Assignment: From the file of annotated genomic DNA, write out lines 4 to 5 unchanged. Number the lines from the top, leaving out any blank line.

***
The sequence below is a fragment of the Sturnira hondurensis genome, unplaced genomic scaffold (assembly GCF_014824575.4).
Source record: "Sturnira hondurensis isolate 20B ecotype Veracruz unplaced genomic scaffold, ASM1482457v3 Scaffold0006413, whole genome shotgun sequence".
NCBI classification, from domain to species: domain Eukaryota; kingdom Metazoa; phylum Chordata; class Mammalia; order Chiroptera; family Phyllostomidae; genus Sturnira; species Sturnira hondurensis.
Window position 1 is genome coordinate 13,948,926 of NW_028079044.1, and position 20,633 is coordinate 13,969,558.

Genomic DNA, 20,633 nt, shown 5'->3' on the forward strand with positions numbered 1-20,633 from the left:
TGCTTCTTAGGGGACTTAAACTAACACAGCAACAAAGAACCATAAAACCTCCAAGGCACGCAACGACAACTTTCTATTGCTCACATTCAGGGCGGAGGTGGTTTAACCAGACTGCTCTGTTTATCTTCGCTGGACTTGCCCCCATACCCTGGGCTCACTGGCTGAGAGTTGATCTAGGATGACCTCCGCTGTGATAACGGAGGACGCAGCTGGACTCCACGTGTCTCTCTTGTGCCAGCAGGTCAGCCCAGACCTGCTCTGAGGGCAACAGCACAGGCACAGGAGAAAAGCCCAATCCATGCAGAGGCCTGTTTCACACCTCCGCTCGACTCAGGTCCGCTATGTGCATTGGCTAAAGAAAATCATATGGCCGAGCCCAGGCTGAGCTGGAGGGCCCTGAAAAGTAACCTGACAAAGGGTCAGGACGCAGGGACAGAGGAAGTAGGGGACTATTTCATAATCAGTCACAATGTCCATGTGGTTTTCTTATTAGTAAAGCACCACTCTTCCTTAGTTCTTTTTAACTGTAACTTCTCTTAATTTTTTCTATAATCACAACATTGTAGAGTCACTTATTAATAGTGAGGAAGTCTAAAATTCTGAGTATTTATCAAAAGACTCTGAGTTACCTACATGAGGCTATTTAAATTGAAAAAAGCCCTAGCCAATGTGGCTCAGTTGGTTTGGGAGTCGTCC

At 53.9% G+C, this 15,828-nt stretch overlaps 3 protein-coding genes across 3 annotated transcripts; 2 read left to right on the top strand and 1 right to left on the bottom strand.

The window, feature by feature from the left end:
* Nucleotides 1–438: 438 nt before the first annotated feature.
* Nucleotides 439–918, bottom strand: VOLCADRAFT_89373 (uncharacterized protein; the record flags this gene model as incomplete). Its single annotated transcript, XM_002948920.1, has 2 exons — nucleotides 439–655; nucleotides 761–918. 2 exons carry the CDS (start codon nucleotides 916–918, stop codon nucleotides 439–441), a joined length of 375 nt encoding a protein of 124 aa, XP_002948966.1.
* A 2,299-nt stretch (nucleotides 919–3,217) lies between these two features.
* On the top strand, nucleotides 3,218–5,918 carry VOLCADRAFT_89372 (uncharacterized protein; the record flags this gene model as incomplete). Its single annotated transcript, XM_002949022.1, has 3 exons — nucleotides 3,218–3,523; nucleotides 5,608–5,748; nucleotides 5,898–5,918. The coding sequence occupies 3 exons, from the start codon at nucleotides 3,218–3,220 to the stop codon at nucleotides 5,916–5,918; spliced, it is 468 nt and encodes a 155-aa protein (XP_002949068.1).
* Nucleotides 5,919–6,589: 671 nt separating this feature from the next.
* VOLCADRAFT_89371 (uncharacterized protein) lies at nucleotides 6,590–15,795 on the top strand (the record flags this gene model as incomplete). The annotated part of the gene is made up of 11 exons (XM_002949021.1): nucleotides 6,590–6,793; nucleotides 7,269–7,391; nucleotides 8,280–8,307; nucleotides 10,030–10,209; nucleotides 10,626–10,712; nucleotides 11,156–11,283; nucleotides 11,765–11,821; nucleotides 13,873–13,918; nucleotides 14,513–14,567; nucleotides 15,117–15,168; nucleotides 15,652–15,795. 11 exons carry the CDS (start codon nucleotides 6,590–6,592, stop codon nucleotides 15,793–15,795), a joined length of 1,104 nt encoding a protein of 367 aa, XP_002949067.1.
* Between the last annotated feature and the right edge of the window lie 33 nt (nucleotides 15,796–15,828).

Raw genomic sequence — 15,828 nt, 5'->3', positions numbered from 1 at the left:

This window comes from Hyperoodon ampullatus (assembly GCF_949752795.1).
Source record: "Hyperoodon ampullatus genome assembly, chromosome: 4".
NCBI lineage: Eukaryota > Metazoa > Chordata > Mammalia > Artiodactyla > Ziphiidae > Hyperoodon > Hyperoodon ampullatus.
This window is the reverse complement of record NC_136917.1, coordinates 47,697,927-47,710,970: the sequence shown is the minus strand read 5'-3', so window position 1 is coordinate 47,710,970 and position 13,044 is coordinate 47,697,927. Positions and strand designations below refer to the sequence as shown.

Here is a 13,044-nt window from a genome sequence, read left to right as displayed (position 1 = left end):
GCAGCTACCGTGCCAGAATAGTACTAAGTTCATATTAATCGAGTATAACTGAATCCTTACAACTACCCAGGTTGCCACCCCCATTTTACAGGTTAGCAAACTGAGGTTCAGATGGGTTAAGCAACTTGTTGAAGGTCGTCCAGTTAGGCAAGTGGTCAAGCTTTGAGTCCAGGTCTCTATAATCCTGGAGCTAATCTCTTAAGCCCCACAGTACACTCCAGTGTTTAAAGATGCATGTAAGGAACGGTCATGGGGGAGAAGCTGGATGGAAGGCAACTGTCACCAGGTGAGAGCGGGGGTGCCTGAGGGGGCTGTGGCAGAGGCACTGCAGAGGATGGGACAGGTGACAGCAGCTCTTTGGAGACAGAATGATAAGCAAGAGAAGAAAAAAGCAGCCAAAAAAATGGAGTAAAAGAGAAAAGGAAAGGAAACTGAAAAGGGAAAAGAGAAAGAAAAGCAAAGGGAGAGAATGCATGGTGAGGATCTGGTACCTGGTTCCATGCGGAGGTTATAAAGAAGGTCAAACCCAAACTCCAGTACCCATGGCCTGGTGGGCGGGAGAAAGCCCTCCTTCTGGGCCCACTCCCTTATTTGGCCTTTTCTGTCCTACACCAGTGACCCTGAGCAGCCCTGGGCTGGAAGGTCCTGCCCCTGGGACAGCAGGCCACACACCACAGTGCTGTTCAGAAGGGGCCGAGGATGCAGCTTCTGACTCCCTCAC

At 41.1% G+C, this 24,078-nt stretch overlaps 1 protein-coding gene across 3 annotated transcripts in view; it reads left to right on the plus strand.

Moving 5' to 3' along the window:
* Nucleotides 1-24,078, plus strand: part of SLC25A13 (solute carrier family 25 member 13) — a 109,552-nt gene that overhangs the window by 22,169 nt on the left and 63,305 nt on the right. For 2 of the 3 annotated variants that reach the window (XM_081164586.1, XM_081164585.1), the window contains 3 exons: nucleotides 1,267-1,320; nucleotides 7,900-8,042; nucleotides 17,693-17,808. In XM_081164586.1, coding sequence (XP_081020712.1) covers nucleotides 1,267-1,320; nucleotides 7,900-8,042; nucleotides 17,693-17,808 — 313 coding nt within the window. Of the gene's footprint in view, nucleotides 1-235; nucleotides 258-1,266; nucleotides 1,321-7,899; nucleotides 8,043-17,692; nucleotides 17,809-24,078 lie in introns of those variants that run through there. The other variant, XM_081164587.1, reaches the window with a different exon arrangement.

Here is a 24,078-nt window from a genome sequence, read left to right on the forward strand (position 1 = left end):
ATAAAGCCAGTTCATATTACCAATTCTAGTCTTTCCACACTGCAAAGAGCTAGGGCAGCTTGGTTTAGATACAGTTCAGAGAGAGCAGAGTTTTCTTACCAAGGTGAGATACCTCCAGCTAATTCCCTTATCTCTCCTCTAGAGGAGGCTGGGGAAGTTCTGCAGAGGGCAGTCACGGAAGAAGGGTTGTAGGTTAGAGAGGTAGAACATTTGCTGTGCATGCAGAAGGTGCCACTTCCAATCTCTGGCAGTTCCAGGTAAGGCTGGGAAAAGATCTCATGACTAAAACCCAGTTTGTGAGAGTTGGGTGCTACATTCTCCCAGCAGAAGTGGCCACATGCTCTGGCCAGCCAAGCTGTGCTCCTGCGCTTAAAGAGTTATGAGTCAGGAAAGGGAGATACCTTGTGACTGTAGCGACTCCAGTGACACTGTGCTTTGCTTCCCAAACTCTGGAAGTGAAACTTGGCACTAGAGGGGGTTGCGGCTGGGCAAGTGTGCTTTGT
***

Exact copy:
Window position 1 is genome coordinate 13,948,926 of NW_028079044.1, and position 20,633 is coordinate 13,969,558.

Genomic DNA, 20,633 nt, shown 5'->3' on the forward strand with positions numbered 1-20,633 from the left: